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Object names and object functions serve as cues to categories for infants.
Study 2 shows that names can facilitate categorization for 14-month-olds as well when a hint regarding the core meaning of the objects (the function of a single familiarization object) is provided.
Seeing Pink Elephants: Fourteen-Month-Olds' Interpretations of Novel Nouns and Adjectives
It is suggested that an expectation linking count nouns to object categories emerges early in acquisition and supports the emergence of other word-to-world mappings.
Causal supports for early word learning.
The results demonstrate that the well-documented effect of causal information on learning and categorization extends to word learning in young children.
Conceptual information permeates word learning in infancy.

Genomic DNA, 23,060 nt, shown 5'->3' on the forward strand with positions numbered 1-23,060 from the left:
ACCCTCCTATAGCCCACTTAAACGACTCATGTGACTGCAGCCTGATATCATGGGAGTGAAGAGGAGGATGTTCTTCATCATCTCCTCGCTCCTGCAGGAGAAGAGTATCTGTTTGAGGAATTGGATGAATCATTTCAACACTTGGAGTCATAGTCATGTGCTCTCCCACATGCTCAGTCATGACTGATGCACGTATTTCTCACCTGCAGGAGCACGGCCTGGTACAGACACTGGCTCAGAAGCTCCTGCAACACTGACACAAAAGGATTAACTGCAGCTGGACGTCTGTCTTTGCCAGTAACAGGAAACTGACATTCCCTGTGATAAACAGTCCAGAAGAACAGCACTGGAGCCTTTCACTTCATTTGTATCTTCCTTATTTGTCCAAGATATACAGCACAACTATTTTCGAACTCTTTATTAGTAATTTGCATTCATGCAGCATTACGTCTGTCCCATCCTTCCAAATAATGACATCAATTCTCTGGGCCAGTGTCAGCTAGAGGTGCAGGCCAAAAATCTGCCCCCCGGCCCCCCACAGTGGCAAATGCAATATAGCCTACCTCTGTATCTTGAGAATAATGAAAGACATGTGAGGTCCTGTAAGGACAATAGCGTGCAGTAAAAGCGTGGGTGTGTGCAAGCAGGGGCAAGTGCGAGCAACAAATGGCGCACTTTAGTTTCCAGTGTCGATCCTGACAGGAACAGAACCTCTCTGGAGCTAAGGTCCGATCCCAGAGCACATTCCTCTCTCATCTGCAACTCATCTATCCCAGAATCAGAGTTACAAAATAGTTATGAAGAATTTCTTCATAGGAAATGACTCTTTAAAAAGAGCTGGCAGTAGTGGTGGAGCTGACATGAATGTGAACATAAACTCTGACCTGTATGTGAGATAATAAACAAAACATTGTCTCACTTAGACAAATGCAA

The results indicate that both perceptual and conceptual information permeate word learning in infancy, and challenge the notion that expectations in word learning emerge late and rest entirely on correlations between perceptual object features and words.
Socio-Pragmatics and Attention: Contributions to Gesturally Guided Word Learning in Toddlers
It is clear that gestural cues facilitate early word learning. In hopes of illuminating the relative contributions of attentional and socio-pragmatic factors to the mechanisms by which these cues
Mapping Words to the World in Infancy: Infants' Expectations for Count Nouns and Adjectives
Three experimentsdocumentthat 14-month-old infants'construal of objects (e.g., purple animals) is influenced by naming, that they can distinguish between the grammatical form noun and adjective, and
The origins and evolution of links between word learning and conceptual organization: new evidence from 11‐month‐olds
How do infants map words to their meaning? How do they discover that different types of words (e.g. noun, adjective) refer to different aspects of the same objects (e.g. category, property)? We have